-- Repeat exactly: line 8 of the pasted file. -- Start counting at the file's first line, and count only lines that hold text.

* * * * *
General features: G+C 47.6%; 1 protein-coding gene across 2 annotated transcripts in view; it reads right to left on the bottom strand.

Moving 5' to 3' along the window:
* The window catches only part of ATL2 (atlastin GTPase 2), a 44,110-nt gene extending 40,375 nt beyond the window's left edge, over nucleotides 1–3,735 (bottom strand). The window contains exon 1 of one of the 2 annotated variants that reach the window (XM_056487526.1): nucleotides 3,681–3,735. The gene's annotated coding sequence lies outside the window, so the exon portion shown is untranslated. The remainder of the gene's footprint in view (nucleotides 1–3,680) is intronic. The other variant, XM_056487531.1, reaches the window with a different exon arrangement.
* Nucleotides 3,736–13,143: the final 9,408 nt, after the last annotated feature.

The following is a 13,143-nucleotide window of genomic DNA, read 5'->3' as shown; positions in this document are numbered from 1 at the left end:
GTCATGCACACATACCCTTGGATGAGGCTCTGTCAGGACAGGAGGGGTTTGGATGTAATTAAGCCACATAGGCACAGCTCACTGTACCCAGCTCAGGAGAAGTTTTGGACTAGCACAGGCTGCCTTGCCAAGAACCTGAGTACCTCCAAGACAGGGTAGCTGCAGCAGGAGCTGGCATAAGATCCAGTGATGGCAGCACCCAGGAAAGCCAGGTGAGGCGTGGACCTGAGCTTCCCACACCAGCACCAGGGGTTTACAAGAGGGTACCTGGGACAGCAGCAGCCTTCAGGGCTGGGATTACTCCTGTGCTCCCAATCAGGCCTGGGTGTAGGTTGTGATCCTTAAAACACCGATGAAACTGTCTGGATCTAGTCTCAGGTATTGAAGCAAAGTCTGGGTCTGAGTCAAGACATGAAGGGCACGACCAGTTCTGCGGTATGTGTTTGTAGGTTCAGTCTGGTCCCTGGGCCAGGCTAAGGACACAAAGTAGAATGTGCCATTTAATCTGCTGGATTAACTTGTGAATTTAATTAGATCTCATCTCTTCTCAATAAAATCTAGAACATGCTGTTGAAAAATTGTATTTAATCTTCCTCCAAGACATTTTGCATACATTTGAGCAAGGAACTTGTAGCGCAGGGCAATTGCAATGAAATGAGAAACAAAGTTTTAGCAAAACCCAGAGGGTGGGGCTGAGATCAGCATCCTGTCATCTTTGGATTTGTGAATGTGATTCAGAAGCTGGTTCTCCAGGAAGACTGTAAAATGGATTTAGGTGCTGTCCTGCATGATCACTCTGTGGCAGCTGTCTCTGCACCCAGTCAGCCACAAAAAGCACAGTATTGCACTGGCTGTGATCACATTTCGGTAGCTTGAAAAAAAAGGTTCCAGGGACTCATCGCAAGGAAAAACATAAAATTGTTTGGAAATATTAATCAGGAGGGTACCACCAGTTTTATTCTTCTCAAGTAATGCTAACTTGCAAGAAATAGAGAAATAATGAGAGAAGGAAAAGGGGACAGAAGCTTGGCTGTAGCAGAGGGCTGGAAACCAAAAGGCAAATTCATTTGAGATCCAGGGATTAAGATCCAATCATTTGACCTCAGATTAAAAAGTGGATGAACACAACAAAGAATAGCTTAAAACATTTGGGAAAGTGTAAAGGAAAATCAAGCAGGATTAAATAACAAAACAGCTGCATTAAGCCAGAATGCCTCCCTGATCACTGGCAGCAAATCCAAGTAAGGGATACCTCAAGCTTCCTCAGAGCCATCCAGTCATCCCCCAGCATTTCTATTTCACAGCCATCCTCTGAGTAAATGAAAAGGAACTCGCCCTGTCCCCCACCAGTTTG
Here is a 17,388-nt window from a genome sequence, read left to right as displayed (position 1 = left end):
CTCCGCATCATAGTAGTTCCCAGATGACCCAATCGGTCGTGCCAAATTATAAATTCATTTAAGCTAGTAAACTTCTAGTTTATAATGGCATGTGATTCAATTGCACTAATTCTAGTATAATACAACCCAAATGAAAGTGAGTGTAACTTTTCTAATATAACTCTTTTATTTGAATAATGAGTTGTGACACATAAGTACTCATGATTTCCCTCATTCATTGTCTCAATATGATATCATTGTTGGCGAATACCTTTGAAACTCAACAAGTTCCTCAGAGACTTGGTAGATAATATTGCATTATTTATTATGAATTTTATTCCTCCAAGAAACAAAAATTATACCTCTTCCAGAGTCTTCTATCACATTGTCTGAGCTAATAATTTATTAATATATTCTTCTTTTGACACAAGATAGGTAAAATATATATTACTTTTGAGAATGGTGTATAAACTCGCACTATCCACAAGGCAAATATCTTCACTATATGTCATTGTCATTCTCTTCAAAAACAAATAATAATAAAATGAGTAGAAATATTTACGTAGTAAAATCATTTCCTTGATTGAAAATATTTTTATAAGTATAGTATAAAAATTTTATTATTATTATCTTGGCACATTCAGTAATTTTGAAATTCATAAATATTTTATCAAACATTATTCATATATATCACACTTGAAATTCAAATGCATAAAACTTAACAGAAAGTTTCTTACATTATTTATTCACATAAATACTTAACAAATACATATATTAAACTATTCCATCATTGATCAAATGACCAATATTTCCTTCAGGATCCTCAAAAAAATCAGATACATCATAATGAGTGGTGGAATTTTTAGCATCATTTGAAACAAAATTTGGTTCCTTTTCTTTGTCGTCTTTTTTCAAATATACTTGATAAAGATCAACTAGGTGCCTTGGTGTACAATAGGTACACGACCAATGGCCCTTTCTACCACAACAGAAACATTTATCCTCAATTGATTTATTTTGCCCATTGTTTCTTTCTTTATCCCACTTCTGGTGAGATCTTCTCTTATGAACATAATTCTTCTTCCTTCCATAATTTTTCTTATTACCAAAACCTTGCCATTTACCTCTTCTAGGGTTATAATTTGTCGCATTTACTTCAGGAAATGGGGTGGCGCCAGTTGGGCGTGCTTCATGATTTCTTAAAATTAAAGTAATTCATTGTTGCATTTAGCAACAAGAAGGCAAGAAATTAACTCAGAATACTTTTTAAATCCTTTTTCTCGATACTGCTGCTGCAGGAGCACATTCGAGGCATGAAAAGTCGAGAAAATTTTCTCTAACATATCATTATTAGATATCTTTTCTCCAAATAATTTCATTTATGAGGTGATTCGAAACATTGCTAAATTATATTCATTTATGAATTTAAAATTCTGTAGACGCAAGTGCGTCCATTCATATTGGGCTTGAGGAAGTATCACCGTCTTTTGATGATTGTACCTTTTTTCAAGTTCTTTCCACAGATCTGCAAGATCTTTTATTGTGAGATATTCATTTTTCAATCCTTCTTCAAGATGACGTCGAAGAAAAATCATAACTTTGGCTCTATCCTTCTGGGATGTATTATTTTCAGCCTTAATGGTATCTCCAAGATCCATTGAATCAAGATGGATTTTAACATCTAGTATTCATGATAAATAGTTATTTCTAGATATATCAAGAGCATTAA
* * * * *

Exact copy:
CTCCGCATCATAGTAGTTCCCAGATGACCCAATCGGTCGTGCCAAATTATAAATTCATTTAAGCTAGTAAACTTCTAGTTTATAATGGCATGTGATTCAATTGCACTAATTCTAGTATAATACAACCCAAATGAAAGTGAGTGTAACTTTTCTAATATAACTCTTTTATTTGAATAATGAGTTGTGACACATAAGTACTCATGATTTCCCTCATTCATTGTCTCAATATGATATCATTGTTGGCGAATACCTTTGAAACTCAACAAGTTCCTCAGAGACTTGGTAGATAATATTGCATTATTTATTATGAATTTTATTCCTCCAAGAAACAAAAATTATACCTCTTCCAGAGTCTTCTATCACATTGTCTGAGCTAATAATTTATTAATATATTCTTCTTTTGACACAAGATAGGTAAAATATATATTACTTTTGAGAATGGTGTATAAACTCGCACTATCCACAAGGCAAATATCTTCACTATATGTCATTGTCATTCTCTTCAAAAACAAATAATAATAAAATGAGTAGAAATATTTACGTAGTAAAATCATTTCCTTGATTGAAAATATTTTTATAAGTATAGTATAAAAATTTTATTATTATTATCTTGGCACATTCAGTAATTTTGAAATTCATAAATATTTTATCAAACATTATTCATATATATCACACTTGAAATTCAAATGCATAAAACTTAACAGAAAGTTTCTTACATTATTTATTCACATAAATACTTAACAAATACATATATTAAACTATTCCATCATTGATCAAATGACCAATATTTCCTTCAGGATCCTCAAAAAAATCAGATACATCATAATGAGTGGTGGAATTTTTAGCATCATTTGAAACAAAATTTGGTTCCTTTTCTTTGTCGTCTTTTTTCAAATATACTTGATAAAGATCAACTAGGTGCCTTGGTGTACAATAGGTACACGACCAATGGCCCTTTCTACCACAACAGAAACATTTATCCTCAATTGATTTATTTTGCCCATTGTTTCTTTCTTTATCCCACTTCTGGTGAGATCTTCTCTTATGAACATAATTCTTCTTCCTTCCATAATTTTTCTTATTACCAAAACCTTGCCATTTACCTCTTCTAGGGTTATAATTTGTCGCATTTACTTCAGGAAATGGGGTGGCGCCAGTTGGGCGTGCTTCATGATTTCTTAAAATTAAAGTAATTCATTGTTGCATTTAGCAACAAGAAGGCAAGAAATTAACTCAGAATACTTTTTAAATCCTTTTTCTCGATACTGCTGCTGCAGGAGCACATTCGAGGCATGAAAAGTCGAGAAAATTTTCTCTAACATATCATTATTAGATATCTTTTCTCCAAATAATTTCATTTATGAGGTGATTCGAAACATTGCTAAATTATATTCATTTATGAATTTAAAATTCTGTAGACGCAAGTGCGTCCATTCATATTGGGCTTGAGGAAGTATCACCGTCTTTTGATGATTGTACCTTTTTTCAAGTTCTTTCCACAGATCTGCAAGATCTTTTATTGTGAGATATTCATTTTTCAATCCTTCTTCAAGATGACGTCGAAGAAAAATCATAACTTTGGCTCTATCCTTCTGGGATGTATTATTTTCAGCCTTAATGGTATCTCCAAGATCCATTGAATCAAGATGGATTTTAACATCTAGTATTCATGATAAATAGTTATTTCTAGATATATCAAGAGCATTAA